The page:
Create a Plan
Use the information you’ve gathered so far to answer the following questions with your committee:
- Do we want to focus on prevention, intervention, or postvention? (Goal)
- Which activities would we like to expand on as part of our Plan? (Activity)
- Which activities would we like to add? (Activity)
- Who can lead this activity? (Lead)
- When do we expect this activity to be completed? (End date)
Take some time to reflect upon who may be left out of the identified activities.
Try to connect what you already have in your community with what connects your target population to life. For example, if your target population finds belonging among friends and you have a gathering space in your community that is currently being underused, consider what could be done to help facilitate belonging. Using what you already have and what connects your community to life will ensure the plan’s sustainability – it’s easier to connect the dots than reinvent the wheel.
Evaluating your activities
As a committee, reflect on the information you have obtained thus far. Consider involving some of your identified partners for this stage, too. You have identified what is currently happening and where there is room for growth, what your community values and what connects your target population to life.
Looking at the whole picture, what life promotion and suicide prevention activities do you want to focus on? Consider your strengths and gaps, and where your community may need balance along the PIP continuum in your community check-up.
Evaluation can help you determine whether your activities are achieving what you hoped they would, and if there is something you would like to change. It’s helpful to develop the evaluation plan together with the actual Plan. As you establish Plan goals, think about how you will know if you’ve met them – what will success look like? A helpful evaluation will identify what is working (strengths), what is missing (gaps), and what may need to be modified (opportunities) for the next round. Evaluation helps direct our work.
Ask your committee (or even, community) the following questions:
- What would we like to see come from this activity? (What does success look like?)
- What is important for our community to measure or understand further?
- How will we know when we’ve achieved success?
Identifying what to measure will help determine what goes into your evaluation. Themes that go into a final report (to the community or to funders) may be extracted from this data.
Choose how you will measure outputs, outcomes and impacts before you begin your activities, and when possible start measuring as soon as you begin your activities. For example, if you choose to measure a change in behaviour, before your activity has even started, create pre and post surveys for your participants to fill out and have them ready for when the activity begins.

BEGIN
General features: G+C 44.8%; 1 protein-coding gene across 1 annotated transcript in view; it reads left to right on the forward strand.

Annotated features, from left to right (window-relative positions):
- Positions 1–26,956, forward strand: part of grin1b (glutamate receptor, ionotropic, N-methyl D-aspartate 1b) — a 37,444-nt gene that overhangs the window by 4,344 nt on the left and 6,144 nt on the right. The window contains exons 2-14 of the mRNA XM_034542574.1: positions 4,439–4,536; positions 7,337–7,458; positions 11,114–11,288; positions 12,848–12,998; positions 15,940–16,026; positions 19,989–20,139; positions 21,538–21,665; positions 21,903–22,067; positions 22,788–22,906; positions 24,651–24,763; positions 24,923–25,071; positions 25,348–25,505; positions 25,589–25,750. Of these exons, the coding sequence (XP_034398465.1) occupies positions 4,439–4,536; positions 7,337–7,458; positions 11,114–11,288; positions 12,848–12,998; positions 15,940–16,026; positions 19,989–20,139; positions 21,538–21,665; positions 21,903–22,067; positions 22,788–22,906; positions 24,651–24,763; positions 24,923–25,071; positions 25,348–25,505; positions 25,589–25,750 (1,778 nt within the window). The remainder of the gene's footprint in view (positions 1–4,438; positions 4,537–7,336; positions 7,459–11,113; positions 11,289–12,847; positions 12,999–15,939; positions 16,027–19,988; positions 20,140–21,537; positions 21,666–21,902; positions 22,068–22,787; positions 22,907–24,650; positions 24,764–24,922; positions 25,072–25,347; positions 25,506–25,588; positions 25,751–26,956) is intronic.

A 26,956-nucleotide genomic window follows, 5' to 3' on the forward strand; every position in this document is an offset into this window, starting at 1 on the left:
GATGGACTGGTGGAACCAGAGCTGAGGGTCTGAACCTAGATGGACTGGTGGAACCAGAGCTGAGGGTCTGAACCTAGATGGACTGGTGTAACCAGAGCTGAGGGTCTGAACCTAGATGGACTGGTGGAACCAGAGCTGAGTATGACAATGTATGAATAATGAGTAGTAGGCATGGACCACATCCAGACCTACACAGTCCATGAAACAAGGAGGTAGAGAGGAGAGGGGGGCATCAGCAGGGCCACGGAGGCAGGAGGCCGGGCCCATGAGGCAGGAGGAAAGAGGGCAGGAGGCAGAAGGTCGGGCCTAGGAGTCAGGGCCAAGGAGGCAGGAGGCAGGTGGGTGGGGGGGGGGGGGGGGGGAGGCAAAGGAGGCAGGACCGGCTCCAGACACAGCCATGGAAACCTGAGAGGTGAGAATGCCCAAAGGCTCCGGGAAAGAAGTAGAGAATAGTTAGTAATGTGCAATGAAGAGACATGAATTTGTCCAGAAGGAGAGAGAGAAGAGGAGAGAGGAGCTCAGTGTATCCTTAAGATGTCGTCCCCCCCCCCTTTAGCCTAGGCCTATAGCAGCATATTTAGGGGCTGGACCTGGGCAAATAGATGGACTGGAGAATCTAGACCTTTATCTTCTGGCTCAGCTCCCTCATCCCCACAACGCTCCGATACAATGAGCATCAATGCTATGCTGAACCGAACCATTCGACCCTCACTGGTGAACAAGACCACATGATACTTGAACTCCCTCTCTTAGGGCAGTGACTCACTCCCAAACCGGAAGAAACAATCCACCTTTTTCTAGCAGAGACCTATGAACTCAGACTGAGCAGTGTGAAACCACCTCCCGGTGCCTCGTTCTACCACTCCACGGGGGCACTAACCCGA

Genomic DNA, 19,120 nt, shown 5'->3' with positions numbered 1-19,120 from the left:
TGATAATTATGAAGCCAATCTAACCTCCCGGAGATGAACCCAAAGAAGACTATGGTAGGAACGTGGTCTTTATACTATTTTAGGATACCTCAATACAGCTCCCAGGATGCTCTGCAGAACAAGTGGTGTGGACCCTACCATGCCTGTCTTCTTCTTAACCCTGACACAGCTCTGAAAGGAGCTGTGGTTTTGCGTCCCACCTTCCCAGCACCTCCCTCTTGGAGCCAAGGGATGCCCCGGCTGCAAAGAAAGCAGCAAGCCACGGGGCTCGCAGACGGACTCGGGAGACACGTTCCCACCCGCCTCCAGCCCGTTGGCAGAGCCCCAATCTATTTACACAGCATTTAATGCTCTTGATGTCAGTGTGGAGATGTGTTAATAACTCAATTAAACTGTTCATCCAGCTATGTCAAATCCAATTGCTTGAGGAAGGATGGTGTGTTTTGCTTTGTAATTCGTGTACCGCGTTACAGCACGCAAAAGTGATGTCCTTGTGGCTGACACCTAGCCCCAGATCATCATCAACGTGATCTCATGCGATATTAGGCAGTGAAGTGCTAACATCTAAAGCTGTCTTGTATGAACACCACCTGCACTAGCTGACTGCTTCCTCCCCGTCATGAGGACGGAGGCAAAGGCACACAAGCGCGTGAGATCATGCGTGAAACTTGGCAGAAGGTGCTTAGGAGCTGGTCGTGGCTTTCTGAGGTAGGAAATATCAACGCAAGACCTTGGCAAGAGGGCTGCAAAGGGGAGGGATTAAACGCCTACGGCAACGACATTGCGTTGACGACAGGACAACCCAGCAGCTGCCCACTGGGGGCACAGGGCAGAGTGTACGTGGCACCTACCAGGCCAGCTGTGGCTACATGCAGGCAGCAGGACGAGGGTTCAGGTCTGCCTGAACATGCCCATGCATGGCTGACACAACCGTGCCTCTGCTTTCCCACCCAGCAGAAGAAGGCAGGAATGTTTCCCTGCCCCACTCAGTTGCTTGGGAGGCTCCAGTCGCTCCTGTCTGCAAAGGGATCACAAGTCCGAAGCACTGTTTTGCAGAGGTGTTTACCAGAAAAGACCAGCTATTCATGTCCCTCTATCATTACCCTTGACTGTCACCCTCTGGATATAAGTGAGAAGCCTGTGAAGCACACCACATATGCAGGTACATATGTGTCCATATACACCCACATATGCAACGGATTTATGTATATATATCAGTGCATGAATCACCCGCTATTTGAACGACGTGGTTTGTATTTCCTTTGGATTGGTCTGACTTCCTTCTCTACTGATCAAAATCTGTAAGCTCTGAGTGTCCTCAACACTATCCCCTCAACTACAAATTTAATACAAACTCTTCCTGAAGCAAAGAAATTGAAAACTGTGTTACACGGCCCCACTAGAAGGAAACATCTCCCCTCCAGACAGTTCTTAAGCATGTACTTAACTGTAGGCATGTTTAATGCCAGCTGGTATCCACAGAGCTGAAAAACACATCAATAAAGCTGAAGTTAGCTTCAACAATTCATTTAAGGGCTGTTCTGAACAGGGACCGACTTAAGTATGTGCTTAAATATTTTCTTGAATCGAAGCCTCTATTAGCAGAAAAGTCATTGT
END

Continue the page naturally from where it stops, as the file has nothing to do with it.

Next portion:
- Tracks what you’re doing.
- How to do it: Count the volume/numbers of
- Tracks what happens as a result of what you’re doing (a change in behaviour).
- How to do it: Most commonly done by pre and post surveys, where participants indicate their behaviour before and after. Can also be done through storytelling or dialogue such as interviews, focus groups, or talking circles.
- Tracks how you’re doing it.
- How to do it: Data can be gathered through administrative data, surveys, storytelling, and/or dialogue such as interviews, focus groups, or talking circles
We’ll discuss evaluation more in Step 5, however, evaluation is best started at the beginning of the work.
Creating a budget
After identifying your activities, enlist someone who is familiar with your community’s finances to create a budget, if needed, for any of the activities you’ve selected.
Some activities may not require financial backing, but chances are many will. Take into consideration staffing as well as any other needed resourcing to make the activity happen or, in the case of existing activities, to scale up.
Perhaps you’ve identified some areas where the community is currently underspending its budget – can these resources be reallocated to the Plan activities?
In reviewing the budget for your plan, you may find the need to ask for more resources.
This may involve presenting the plan with a cost-benefit analysis to the leaders in your community who provide funding, or it may involve applying for funding.
If you decide to apply for funding, have someone on your committee do a scan of what funding might be available for suicide prevention activities in your area.